“So, you clearly understand that you are the problem?” I asked. Events became clear for Reggie. His incentive program backfired. In the short run, his company’s margins were not compromised, but long term, he created a culture cloaked in clandestine competition. His managers gamed the system to beat margin quotas.
“We hired a compensation consultant to help us structure this incentive program,” Reggie defended. “They were very professional and seemed expert in their process.”
“Tell me, Reggie, what impact did this incentive compensation have on your manager’s contract?”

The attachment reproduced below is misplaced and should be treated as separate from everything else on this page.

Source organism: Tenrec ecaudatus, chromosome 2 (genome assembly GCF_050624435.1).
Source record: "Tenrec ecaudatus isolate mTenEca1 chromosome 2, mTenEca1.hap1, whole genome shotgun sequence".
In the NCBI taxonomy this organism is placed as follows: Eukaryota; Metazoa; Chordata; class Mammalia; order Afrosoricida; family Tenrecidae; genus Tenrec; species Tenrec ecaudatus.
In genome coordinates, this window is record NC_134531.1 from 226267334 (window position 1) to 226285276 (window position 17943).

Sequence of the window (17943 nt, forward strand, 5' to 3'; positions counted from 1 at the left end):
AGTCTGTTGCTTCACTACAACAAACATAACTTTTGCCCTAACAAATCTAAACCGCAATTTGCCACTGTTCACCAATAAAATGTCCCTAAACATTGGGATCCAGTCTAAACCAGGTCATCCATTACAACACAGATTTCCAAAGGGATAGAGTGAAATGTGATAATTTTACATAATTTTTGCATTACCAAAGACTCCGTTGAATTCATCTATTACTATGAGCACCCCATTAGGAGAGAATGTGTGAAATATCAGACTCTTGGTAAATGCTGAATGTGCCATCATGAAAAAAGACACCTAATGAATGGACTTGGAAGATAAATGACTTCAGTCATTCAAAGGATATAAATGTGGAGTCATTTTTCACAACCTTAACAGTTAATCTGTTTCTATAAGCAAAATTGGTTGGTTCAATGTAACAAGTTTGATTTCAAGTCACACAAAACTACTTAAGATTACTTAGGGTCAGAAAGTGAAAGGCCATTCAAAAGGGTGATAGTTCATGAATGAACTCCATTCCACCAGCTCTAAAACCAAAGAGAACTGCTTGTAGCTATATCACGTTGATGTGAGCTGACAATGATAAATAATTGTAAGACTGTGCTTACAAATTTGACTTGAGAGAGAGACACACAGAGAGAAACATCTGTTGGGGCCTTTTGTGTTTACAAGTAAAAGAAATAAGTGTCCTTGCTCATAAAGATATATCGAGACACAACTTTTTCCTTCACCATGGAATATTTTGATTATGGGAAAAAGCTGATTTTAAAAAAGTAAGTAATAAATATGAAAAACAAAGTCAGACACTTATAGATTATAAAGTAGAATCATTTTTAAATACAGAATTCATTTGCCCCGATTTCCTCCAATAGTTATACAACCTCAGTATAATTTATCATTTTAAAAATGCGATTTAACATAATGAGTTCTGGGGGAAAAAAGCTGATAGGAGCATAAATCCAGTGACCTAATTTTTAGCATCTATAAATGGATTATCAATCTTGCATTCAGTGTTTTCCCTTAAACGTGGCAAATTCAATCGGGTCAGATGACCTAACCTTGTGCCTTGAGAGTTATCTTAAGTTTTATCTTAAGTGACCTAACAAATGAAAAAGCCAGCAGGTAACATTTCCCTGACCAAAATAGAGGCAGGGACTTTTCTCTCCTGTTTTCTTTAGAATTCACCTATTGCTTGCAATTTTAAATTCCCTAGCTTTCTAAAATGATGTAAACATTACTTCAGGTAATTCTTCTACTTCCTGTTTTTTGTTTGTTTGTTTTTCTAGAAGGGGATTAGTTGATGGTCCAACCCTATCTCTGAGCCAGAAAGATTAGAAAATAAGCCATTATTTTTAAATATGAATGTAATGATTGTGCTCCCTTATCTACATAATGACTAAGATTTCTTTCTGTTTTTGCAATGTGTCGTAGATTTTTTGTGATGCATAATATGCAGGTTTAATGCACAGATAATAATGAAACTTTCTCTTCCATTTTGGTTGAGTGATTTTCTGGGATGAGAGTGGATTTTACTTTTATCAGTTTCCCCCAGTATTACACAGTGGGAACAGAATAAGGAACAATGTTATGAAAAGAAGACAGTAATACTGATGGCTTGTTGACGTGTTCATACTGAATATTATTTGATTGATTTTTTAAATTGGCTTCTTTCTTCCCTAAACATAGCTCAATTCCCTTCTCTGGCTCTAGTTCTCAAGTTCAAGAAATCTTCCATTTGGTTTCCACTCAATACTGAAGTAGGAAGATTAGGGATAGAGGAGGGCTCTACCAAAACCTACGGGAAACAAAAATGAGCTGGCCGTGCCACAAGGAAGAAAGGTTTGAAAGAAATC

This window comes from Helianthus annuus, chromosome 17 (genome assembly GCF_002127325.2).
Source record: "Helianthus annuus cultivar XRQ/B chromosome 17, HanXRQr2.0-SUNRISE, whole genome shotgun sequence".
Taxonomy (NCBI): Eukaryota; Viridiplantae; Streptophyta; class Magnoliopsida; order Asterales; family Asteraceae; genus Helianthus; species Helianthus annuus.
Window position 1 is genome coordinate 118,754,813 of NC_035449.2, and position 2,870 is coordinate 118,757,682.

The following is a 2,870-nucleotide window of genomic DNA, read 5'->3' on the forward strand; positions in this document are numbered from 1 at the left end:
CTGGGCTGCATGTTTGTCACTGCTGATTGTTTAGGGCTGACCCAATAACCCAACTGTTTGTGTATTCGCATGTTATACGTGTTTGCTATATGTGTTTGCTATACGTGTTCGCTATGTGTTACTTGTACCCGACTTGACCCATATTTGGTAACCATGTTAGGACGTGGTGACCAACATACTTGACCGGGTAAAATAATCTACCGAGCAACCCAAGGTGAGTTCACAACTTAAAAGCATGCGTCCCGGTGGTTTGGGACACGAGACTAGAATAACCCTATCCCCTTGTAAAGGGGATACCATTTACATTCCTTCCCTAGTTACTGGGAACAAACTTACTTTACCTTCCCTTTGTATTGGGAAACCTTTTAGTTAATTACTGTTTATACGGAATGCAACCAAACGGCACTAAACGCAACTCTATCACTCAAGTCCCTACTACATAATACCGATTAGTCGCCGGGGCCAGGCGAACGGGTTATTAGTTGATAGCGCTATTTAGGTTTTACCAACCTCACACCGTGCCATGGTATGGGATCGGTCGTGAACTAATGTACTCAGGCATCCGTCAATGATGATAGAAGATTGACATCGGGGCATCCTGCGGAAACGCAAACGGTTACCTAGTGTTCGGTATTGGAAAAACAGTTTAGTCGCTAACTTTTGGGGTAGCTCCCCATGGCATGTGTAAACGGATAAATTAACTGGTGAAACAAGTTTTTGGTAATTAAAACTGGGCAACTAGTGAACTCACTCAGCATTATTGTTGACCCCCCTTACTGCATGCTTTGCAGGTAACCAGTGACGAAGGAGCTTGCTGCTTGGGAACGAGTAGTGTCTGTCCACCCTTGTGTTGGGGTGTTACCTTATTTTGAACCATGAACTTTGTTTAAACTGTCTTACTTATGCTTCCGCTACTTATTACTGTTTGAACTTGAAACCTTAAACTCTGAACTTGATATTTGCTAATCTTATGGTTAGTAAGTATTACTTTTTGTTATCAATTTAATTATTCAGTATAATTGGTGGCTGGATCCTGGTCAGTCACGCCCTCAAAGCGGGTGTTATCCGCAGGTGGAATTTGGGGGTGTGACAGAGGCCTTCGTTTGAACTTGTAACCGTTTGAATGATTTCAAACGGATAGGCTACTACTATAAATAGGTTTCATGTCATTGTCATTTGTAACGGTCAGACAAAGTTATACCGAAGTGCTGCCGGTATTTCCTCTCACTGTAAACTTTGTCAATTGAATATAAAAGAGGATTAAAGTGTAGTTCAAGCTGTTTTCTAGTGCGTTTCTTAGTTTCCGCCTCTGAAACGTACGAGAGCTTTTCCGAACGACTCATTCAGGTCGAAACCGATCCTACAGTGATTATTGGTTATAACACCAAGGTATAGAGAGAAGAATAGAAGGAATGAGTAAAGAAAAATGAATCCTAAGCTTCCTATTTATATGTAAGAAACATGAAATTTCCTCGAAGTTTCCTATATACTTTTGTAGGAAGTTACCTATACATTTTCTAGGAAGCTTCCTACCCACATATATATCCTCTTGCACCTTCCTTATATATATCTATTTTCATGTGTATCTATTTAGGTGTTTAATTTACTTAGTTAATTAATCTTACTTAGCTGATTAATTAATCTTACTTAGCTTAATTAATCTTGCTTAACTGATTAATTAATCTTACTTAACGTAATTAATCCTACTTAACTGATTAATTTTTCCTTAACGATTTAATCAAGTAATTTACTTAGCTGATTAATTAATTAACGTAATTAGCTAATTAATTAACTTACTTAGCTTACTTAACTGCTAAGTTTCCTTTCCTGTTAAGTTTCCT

Reggie moved his head an inch, “What do you mean, what contract?”
“You know, the contract. The contract that says You get paid every day to come to work and do your best. To focus your efforts where they are most effective. To give us your best effort.”
Reggie didn’t know how to respond. “Yeah, but that doesn’t seem to work around here. People don’t come to work and do their best unless you, you, you hold some of the money back and give it to them as a bonus.”
“So, what you are saying is that you don’t trust them to do their best, so you don’t give them all their money unless they show their best effort? Then you give them their, well, you call it a bonus.”
Reggie slowly nodded his head.